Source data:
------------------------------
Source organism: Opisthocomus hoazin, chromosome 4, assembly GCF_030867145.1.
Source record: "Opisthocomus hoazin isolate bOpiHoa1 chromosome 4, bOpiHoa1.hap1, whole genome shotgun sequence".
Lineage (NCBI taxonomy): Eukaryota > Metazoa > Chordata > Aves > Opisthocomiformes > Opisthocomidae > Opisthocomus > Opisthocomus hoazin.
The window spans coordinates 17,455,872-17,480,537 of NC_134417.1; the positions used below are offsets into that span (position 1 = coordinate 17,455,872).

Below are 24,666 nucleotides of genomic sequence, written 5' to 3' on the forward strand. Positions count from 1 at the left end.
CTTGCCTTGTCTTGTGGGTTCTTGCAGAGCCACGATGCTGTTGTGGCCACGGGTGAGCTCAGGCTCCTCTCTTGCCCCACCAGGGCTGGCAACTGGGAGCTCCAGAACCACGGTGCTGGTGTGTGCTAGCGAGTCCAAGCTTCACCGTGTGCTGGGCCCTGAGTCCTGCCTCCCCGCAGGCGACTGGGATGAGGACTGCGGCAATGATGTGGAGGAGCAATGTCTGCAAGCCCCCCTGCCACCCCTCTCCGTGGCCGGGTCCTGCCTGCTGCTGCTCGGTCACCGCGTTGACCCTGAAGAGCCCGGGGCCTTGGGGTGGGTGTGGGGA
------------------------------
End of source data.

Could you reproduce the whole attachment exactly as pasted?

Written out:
Source organism: Opisthocomus hoazin, chromosome 4, assembly GCF_030867145.1.
Source record: "Opisthocomus hoazin isolate bOpiHoa1 chromosome 4, bOpiHoa1.hap1, whole genome shotgun sequence".
Lineage (NCBI taxonomy): Eukaryota > Metazoa > Chordata > Aves > Opisthocomiformes > Opisthocomidae > Opisthocomus > Opisthocomus hoazin.
The window spans coordinates 17,455,872-17,480,537 of NC_134417.1; the positions used below are offsets into that span (position 1 = coordinate 17,455,872).

Below are 24,666 nucleotides of genomic sequence, written 5' to 3' on the forward strand. Positions count from 1 at the left end.
CTTGCCTTGTCTTGTGGGTTCTTGCAGAGCCACGATGCTGTTGTGGCCACGGGTGAGCTCAGGCTCCTCTCTTGCCCCACCAGGGCTGGCAACTGGGAGCTCCAGAACCACGGTGCTGGTGTGTGCTAGCGAGTCCAAGCTTCACCGTGTGCTGGGCCCTGAGTCCTGCCTCCCCGCAGGCGACTGGGATGAGGACTGCGGCAATGATGTGGAGGAGCAATGTCTGCAAGCCCCCCTGCCACCCCTCTCCGTGGCCGGGTCCTGCCTGCTGCTGCTCGGTCACCGCGTTGACCCTGAAGAGCCCGGGGCCTTGGGGTGGGTGTGGGGA